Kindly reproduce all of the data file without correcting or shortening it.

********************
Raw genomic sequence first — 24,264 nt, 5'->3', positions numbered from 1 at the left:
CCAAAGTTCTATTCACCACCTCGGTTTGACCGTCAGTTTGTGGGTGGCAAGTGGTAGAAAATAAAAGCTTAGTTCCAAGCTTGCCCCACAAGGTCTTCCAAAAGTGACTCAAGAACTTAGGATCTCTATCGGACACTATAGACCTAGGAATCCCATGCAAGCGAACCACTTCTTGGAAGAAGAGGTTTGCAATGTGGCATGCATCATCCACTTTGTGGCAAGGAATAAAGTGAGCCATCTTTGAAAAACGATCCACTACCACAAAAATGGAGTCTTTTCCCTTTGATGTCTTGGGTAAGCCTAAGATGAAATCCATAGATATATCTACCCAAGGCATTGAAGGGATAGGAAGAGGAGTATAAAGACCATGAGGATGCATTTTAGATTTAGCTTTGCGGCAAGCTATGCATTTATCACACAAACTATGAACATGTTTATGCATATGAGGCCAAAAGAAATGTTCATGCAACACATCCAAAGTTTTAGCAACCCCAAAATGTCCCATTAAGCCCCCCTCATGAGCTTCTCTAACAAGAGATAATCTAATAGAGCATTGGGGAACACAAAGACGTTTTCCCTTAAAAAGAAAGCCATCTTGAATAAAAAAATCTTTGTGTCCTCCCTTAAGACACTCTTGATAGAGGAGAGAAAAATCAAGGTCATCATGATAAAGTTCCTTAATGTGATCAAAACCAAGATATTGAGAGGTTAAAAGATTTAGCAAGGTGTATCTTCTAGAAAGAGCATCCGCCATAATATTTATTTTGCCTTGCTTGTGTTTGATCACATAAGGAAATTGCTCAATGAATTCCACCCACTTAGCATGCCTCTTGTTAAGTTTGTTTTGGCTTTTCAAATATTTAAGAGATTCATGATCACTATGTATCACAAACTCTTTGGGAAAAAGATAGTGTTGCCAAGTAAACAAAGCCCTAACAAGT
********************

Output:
Raw genomic sequence first — 24,264 nt, 5'->3', positions numbered from 1 at the left:
CCAAAGTTCTATTCACCACCTCGGTTTGACCGTCAGTTTGTGGGTGGCAAGTGGTAGAAAATAAAAGCTTAGTTCCAAGCTTGCCCCACAAGGTCTTCCAAAAGTGACTCAAGAACTTAGGATCTCTATCGGACACTATAGACCTAGGAATCCCATGCAAGCGAACCACTTCTTGGAAGAAGAGGTTTGCAATGTGGCATGCATCATCCACTTTGTGGCAAGGAATAAAGTGAGCCATCTTTGAAAAACGATCCACTACCACAAAAATGGAGTCTTTTCCCTTTGATGTCTTGGGTAAGCCTAAGATGAAATCCATAGATATATCTACCCAAGGCATTGAAGGGATAGGAAGAGGAGTATAAAGACCATGAGGATGCATTTTAGATTTAGCTTTGCGGCAAGCTATGCATTTATCACACAAACTATGAACATGTTTATGCATATGAGGCCAAAAGAAATGTTCATGCAACACATCCAAAGTTTTAGCAACCCCAAAATGTCCCATTAAGCCCCCCTCATGAGCTTCTCTAACAAGAGATAATCTAATAGAGCATTGGGGAACACAAAGACGTTTTCCCTTAAAAAGAAAGCCATCTTGAATAAAAAAATCTTTGTGTCCTCCCTTAAGACACTCTTGATAGAGGAGAGAAAAATCAAGGTCATCATGATAAAGTTCCTTAATGTGATCAAAACCAAGATATTGAGAGGTTAAAAGATTTAGCAAGGTGTATCTTCTAGAAAGAGCATCCGCCATAATATTTATTTTGCCTTGCTTGTGTTTGATCACATAAGGAAATTGCTCAATGAATTCCACCCACTTAGCATGCCTCTTGTTAAGTTTGTTTTGGCTTTTCAAATATTTAAGAGATTCATGATCACTATGTATCACAAACTCTTTGGGAAAAAGATAGTGTTGCCAAGTAAACAAAGCCCTAACAAGT